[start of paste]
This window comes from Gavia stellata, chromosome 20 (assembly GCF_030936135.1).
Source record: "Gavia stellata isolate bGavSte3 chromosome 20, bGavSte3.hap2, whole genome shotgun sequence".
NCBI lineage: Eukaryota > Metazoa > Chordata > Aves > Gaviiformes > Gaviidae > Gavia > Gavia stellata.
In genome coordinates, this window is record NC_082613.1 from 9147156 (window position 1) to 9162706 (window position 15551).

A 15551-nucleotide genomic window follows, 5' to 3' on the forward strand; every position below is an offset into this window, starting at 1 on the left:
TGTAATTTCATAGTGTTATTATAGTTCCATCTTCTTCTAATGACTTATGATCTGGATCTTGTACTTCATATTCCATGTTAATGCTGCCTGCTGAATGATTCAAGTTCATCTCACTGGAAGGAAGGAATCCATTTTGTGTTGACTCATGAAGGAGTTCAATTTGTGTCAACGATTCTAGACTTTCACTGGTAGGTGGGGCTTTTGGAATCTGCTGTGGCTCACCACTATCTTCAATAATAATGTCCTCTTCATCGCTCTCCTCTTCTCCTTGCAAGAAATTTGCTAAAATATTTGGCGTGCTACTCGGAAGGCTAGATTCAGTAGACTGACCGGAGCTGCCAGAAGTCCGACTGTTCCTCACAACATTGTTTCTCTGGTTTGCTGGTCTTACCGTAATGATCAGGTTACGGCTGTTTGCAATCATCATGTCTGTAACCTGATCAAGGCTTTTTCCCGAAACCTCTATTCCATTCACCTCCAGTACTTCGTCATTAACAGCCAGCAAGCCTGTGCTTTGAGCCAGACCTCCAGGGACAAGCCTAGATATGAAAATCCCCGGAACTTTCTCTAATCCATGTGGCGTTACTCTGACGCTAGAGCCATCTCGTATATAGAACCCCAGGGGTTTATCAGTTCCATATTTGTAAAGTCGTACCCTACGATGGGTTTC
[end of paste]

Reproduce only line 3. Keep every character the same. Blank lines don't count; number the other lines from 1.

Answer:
NCBI lineage: Eukaryota > Metazoa > Chordata > Aves > Gaviiformes > Gaviidae > Gavia > Gavia stellata.